Emirates is currently the largest airline in South Africa’s long-haul market, slightly ahead of SAA based on current seat capacity. BA is the third largest while Qatar and Virgin Atlantic also make the top 10. Turkish will break into the top 10 in Nov-2015 while Etihad is smaller (currently number 14) but has a partnership with SAA.
South Africa top 10 long-haul operators based on seat capacity: 22-Jun-2015 to 28-Jun-2015
|2||SA||South African Airways||33,427|
|4||KL||KLM Royal Dutch Airlines||7,632|
|9||VS||Virgin Atlantic Airways||4,424|
London route performance impacted by continued lack of premium economy product
The reduction in leasing costs particularly helps the performance of the London route as both of SAA’s London flights sit at Heathrow all day, resulting in low utilisation. London-South Africa is traditionally a low utilisation route as passengers strongly prefer night flights in both directions.
SAA also has been looking at introducing premium economy on its widebody fleet, which would enable it to compete more effectively against BA and Virgin in the Johannesburg-London corporate and upmarket leisure sectors. As CAPA wrote in Jun-2014: “SAA has concluded it needs new widebody aircraft and a three-class cabin that includes business, premium economy and standard economy in order for the London route to become profitable.”
But SAA has since again delayed its evaluation of new widebody aircraft, making it unlikely the flag carrier will renew its long-haul fleet in the near to medium term. As a result SAA is now studying potential retrofits to its existing long-haul fleet to incorporate premium economy. But SAA most likely will determine the cost is prohibitive when factoring in the price of new equipment which may only be used a few years and the cost of aircraft downtime which would be needed to facilitate reconfigurations.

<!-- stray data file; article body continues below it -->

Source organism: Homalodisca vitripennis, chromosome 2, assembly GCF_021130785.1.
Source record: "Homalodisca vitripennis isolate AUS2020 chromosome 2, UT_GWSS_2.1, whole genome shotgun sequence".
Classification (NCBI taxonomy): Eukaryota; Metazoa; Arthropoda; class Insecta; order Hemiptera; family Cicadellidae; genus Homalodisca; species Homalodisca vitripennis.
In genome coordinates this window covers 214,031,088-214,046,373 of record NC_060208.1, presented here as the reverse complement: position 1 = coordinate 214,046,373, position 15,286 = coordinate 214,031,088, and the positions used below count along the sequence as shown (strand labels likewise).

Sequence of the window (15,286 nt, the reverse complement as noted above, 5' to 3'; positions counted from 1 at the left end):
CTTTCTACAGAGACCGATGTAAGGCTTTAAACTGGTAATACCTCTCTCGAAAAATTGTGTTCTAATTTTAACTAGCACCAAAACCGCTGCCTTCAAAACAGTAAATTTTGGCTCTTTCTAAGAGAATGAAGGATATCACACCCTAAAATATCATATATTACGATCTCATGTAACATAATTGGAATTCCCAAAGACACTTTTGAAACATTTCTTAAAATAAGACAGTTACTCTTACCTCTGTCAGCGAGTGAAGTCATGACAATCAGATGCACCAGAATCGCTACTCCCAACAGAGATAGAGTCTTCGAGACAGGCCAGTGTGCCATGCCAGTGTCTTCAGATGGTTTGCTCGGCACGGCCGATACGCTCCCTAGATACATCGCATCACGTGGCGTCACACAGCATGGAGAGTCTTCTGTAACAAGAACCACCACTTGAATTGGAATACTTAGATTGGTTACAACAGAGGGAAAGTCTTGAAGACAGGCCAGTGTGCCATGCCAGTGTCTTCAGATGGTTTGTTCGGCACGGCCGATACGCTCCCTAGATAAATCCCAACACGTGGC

One potential option would be to retrofit only four aircraft, which would be sufficient to cover the double daily London flights. But SAA believes it needs to have a standard product across its long-haul network and would therefore need to retrofit its entire widebody fleet of 23 aircraft. This would be a massive and costly undertaking, particularly as SAA is still unsure when the current fleet will be replaced.
SAA may not replace A340s until next decade
SAA has had widebody renewal as a key component of its business plan for several years, including the new strategic plan that was developed in early 2013. But SAA has repeatedly delayed the acquisition of new widebody aircraft due primarily to setbacks in securing the required approvals from its government shareholder. Most recently there were evaluations and tenders in 2012 and again in 2014.
A decision on new widebody aircraft is again on the backburner until at least 2016. While most elements of the strategic plan from two years are now finally being implemented the fleet component remains a major exception.